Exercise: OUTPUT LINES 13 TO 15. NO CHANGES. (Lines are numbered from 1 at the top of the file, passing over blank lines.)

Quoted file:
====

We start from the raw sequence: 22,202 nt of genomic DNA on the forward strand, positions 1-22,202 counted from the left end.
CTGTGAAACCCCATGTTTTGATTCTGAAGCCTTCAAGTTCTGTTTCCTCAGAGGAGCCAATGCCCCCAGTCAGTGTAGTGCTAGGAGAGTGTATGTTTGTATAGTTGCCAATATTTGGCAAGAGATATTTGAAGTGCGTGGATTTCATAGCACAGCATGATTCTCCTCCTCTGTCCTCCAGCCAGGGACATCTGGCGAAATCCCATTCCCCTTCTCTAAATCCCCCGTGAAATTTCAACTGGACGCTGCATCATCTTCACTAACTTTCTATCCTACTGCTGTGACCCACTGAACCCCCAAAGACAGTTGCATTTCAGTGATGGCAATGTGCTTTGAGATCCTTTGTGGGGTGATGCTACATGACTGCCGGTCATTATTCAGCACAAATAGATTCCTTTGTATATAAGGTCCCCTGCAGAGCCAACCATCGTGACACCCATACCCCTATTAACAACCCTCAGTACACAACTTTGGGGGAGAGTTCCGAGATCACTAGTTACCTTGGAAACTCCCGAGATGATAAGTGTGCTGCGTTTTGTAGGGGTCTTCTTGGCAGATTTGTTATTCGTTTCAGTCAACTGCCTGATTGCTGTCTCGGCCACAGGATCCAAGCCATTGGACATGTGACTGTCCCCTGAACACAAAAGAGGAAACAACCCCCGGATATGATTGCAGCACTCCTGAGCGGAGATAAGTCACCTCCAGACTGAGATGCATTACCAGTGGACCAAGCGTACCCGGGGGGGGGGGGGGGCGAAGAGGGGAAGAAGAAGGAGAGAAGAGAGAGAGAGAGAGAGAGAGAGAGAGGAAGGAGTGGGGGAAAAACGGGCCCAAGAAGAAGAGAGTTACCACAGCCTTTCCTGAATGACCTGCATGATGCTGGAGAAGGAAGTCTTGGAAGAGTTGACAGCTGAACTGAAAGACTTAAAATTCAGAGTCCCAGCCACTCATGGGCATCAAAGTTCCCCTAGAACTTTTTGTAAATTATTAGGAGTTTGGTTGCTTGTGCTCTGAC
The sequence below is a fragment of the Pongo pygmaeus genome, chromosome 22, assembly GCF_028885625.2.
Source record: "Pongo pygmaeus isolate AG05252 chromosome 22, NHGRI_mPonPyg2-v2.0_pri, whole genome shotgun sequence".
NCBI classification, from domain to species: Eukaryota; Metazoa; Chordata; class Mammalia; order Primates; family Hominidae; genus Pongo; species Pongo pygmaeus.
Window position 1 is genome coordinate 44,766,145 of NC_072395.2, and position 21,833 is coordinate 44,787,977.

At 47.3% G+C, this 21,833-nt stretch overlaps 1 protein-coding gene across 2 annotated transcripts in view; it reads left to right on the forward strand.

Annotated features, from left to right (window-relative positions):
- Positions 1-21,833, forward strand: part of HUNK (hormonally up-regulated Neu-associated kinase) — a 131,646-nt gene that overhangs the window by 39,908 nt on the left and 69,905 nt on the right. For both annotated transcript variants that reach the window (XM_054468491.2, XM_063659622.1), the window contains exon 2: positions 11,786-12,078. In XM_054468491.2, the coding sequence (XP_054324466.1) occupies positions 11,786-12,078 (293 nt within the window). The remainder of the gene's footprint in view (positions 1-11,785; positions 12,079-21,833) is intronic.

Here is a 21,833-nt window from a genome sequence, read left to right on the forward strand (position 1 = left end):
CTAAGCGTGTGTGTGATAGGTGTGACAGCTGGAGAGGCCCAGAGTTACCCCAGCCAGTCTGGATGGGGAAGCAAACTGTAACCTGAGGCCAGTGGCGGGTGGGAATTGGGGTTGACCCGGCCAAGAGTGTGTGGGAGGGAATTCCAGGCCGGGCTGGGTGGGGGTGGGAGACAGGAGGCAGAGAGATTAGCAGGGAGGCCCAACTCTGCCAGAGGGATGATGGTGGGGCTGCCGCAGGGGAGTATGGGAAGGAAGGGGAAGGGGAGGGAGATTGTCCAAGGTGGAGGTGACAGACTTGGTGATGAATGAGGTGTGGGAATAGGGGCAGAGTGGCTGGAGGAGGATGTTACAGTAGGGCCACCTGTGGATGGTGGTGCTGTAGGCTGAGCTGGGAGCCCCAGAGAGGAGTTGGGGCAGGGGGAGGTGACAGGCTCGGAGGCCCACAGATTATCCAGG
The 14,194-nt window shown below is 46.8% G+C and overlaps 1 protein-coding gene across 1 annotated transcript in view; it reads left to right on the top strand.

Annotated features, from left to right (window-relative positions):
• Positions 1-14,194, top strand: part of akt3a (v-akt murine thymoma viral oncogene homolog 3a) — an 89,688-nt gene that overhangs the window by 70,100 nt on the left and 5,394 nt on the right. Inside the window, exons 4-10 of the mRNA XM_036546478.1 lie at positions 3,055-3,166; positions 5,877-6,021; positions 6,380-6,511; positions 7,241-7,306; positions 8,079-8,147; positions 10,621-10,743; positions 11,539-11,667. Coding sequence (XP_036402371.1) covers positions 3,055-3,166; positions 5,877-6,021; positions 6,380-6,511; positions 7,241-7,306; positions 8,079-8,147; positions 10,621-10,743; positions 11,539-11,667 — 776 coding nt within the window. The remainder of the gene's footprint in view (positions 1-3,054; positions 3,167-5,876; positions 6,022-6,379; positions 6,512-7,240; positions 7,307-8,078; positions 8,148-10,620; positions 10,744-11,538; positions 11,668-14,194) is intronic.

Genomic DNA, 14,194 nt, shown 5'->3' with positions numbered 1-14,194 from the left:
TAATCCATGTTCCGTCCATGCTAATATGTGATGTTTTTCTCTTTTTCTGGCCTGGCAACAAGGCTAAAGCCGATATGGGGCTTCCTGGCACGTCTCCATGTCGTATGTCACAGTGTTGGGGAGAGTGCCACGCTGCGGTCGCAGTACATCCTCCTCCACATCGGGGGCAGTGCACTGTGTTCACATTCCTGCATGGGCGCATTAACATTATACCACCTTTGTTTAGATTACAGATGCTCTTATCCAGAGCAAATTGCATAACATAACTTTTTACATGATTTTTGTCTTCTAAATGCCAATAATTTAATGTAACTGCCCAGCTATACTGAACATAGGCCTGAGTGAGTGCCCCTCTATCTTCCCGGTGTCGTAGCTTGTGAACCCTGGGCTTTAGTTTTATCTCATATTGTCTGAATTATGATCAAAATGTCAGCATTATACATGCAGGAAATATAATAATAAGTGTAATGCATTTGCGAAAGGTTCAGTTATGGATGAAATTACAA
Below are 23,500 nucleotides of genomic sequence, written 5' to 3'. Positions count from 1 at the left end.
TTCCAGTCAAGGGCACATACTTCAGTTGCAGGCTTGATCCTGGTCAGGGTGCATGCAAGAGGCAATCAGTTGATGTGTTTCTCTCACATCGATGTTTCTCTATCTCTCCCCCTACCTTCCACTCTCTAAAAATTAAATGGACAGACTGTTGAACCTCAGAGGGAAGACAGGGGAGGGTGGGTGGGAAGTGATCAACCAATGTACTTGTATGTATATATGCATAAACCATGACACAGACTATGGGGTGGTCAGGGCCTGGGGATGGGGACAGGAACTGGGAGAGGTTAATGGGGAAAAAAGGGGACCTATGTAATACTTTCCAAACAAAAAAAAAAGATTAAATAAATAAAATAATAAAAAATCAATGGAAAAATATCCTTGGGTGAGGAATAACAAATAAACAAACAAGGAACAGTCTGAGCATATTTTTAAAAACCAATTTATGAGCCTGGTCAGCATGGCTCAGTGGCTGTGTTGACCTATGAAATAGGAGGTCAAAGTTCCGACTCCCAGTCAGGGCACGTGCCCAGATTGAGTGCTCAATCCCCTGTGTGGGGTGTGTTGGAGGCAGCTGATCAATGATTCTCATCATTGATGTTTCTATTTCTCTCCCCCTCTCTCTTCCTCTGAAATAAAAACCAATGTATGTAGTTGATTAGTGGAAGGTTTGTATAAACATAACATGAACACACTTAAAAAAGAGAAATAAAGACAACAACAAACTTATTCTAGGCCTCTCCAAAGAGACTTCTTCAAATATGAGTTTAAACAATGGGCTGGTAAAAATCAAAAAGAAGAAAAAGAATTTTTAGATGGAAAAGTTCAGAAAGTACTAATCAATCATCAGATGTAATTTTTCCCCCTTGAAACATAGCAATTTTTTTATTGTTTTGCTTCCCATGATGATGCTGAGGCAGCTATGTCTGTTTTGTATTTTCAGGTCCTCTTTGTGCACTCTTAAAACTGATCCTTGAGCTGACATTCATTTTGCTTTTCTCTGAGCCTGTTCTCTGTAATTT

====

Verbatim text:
Annotated features, from left to right (window-relative positions):
• Positions 1-14,194, top strand: part of akt3a (v-akt murine thymoma viral oncogene homolog 3a) — an 89,688-nt gene that overhangs the window by 70,100 nt on the left and 5,394 nt on the right. Inside the window, exons 4-10 of the mRNA XM_036546478.1 lie at positions 3,055-3,166; positions 5,877-6,021; positions 6,380-6,511; positions 7,241-7,306; positions 8,079-8,147; positions 10,621-10,743; positions 11,539-11,667. Coding sequence (XP_036402371.1) covers positions 3,055-3,166; positions 5,877-6,021; positions 6,380-6,511; positions 7,241-7,306; positions 8,079-8,147; positions 10,621-10,743; positions 11,539-11,667 — 776 coding nt within the window. The remainder of the gene's footprint in view (positions 1-3,054; positions 3,167-5,876; positions 6,022-6,379; positions 6,512-7,240; positions 7,307-8,078; positions 8,148-10,620; positions 10,744-11,538; positions 11,668-14,194) is intronic.

Genomic DNA, 14,194 nt, shown 5'->3' with positions numbered 1-14,194 from the left: